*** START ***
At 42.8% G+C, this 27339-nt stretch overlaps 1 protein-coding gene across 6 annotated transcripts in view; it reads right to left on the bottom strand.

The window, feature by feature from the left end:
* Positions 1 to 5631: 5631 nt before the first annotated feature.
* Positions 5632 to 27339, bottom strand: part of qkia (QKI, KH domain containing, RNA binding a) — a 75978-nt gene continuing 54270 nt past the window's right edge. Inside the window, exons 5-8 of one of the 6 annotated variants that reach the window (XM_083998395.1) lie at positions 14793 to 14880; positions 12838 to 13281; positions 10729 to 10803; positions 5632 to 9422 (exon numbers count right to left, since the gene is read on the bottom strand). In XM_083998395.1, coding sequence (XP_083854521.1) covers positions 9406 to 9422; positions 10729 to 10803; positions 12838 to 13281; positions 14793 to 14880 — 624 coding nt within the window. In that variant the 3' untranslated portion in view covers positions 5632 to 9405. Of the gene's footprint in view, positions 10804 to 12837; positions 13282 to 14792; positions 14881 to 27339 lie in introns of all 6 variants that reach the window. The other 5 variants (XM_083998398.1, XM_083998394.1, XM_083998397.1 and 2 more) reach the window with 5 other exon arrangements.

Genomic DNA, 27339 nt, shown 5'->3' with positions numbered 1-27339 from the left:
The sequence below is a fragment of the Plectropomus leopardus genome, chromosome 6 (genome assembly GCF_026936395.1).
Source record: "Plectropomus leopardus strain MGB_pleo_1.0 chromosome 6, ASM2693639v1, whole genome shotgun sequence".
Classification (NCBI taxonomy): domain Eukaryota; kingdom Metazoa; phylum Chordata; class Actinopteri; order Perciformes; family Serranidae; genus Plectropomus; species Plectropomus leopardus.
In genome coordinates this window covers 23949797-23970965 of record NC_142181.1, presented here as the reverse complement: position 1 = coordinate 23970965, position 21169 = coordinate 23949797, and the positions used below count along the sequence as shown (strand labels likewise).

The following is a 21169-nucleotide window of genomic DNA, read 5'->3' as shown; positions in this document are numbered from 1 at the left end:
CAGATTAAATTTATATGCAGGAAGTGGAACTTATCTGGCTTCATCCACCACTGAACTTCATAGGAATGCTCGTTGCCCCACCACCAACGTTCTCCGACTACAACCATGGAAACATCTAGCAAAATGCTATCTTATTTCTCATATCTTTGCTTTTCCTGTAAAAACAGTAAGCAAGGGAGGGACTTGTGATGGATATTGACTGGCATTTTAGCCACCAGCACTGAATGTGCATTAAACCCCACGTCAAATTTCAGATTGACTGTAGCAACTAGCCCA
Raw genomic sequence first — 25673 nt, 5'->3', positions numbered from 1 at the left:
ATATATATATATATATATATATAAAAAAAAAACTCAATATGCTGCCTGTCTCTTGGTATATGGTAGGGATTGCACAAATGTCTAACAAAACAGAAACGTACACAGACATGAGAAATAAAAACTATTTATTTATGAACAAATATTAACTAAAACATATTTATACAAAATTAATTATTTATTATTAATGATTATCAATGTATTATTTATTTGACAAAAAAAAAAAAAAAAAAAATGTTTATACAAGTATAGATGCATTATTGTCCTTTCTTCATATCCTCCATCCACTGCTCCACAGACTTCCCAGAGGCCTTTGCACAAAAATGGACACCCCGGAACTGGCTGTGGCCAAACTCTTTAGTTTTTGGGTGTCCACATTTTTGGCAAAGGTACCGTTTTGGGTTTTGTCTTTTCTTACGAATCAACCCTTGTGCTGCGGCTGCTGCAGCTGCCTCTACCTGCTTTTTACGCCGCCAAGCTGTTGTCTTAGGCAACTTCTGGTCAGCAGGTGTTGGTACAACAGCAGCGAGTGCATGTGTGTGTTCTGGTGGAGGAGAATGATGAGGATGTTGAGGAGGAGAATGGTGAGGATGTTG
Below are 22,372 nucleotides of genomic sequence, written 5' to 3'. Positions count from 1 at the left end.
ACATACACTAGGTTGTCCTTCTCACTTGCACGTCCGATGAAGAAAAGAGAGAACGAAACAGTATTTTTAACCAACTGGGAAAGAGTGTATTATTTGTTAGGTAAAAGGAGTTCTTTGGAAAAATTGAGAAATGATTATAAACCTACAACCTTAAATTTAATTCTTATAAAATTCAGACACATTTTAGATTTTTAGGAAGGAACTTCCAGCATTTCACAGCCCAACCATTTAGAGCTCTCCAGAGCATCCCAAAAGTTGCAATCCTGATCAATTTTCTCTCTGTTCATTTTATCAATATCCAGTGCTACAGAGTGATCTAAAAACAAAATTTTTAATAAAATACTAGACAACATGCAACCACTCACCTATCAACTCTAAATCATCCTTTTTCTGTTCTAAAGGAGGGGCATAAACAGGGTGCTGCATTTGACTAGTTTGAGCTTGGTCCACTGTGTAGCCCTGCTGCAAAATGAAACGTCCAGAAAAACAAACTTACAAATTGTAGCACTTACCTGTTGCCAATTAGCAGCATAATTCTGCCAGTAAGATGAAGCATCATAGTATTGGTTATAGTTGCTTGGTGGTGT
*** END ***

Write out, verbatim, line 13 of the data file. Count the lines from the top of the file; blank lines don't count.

ATATATATATATATATATATATAAAAAAAAAACTCAATATGCTGCCTGTCTCTTGGTATATGGTAGGGATTGCACAAATGTCTAACAAAACAGAAACGTACACAGACATGAGAAATAAAAACTATTTATTTATGAACAAATATTAACTAAAACATATTTATACAAAATTAATTATTTATTATTAATGATTATCAATGTATTATTTATTTGACAAAAAAAAAAAAAAAAAAAATGTTTATACAAGTATAGATGCATTATTGTCCTTTCTTCATATCCTCCATCCACTGCTCCACAGACTTCCCAGAGGCCTTTGCACAAAAATGGACACCCCGGAACTGGCTGTGGCCAAACTCTTTAGTTTTTGGGTGTCCACATTTTTGGCAAAGGTACCGTTTTGGGTTTTGTCTTTTCTTACGAATCAACCCTTGTGCTGCGGCTGCTGCAGCTGCCTCTACCTGCTTTTTACGCCGCCAAGCTGTTGTCTTAGGCAACTTCTGGTCAGCAGGTGTTGGTACAACAGCAGCGAGTGCATGTGTGTGTTCTGGTGGAGGAGAATGATGAGGATGTTGAGGAGGAGAATGGTGAGGATGTTG